Since the establishment of the Federal Circuit three decades ago, the Supreme Court has tended to distance itself from the development of patent law. As the Federal Circuit holds exclusive jurisdictions over appeals arising from disputes involving patents, circuit splits are unlikely to arise, and its judges are deeply familiar with the subject area. Thus it is not entirely surprising that as a general matter it is rare for the Supreme Court to review its judgments.
However, in recent years the Supreme Court has reviewed several high profile Federal Circuit high-profile decisions, perhaps most notably in the area of the scope of patentable subject matter under 35 U.S.C. § 101. In Bilski v. Kappos, the Court agreed that an investment strategy was unpatentable subject matter, but indicated ambivalence towards the Federal Circuit’s chosen analysis. This year, in Mayo Collaborative Services v. Prometheus Laboratories, Inc, the Court held that claims over a medical diagnostic test were unpatentable “products of nature,” reversing the Federal Circuit.
On November 30, 2012, the Supreme Court granted review in Assoc. for Molecular Pathology v. Myriad Genetics, a case involving the patentability of human genes. The case has had a long journey through the federal courts. In 2011, the Federal Circuit found that claims over “isolated” DNA molecules are patentable subject matter, as well as certain associated method claims. This judgment was vacated and remanded to the Federal Circuit for further consideration in light of Mayo. On remand, the Federal Circuit once again held these patents to be directed towards patentable subject matter. Now before the Supreme Court again, it is likely that the Court will be directly addressing the question of whether human genes are patentable.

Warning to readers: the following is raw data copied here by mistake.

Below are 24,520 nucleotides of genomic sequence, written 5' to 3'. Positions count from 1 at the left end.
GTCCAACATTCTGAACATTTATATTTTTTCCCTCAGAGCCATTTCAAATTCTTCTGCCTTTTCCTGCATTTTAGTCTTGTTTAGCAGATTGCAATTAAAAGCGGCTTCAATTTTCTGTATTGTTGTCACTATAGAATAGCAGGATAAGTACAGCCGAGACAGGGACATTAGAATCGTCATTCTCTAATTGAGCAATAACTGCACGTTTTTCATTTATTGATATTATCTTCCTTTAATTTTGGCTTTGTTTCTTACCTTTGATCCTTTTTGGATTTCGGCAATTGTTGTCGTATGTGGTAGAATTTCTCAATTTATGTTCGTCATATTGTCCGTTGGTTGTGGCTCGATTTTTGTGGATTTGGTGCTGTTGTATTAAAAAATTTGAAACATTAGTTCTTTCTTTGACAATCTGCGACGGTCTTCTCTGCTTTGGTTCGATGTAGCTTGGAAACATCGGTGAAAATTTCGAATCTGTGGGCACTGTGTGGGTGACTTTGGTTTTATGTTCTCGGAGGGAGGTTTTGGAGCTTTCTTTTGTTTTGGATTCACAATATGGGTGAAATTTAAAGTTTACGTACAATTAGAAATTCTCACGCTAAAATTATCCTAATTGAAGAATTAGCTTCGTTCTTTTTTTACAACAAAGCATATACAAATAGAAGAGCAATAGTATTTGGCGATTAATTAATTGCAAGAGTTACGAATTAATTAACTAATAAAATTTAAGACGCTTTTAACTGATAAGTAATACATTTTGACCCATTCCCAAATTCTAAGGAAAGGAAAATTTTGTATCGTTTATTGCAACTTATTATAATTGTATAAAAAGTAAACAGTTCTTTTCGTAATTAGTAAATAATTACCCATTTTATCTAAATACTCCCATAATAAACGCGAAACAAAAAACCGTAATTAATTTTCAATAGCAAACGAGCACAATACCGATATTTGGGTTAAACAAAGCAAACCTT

Petitioner argues that the patents at issue are invalid because they claim subject matter directed to a law or product of nature. They claim that these patents, which cover “isolated” forms of the BRCA1 and BRCA2 genes linked hereditary breast and ovarian cancer, have prohibited clinical testing, scientific research, and patients’ access to their genetic information. The respondent, Myriad Genetics, claims that the patents cover subject matter that was human-made and does not occur in nature. Myriad stresses the “enormous amount of human judgment” involved in their research and development of this area, and the importance of patent protection to support their industry.
This case is likely to be closely followed by many. Patentable subject matter is an area that the Supreme Court has shown a close interest in recently, lending much uncertainty to the state of the doctrine. Patent lawyers and scholars will wait to see whether the Supreme Court clarifies this area of law. The decision is likely to have a major impact on the biotechnology industry, who for many years has successfully obtained patents such as the ones at issue here with relatively little questioning of their validity. The public will be watching as well, as the question of whether human genes are patentable is a topic likely to generate excitement and intrigue from many.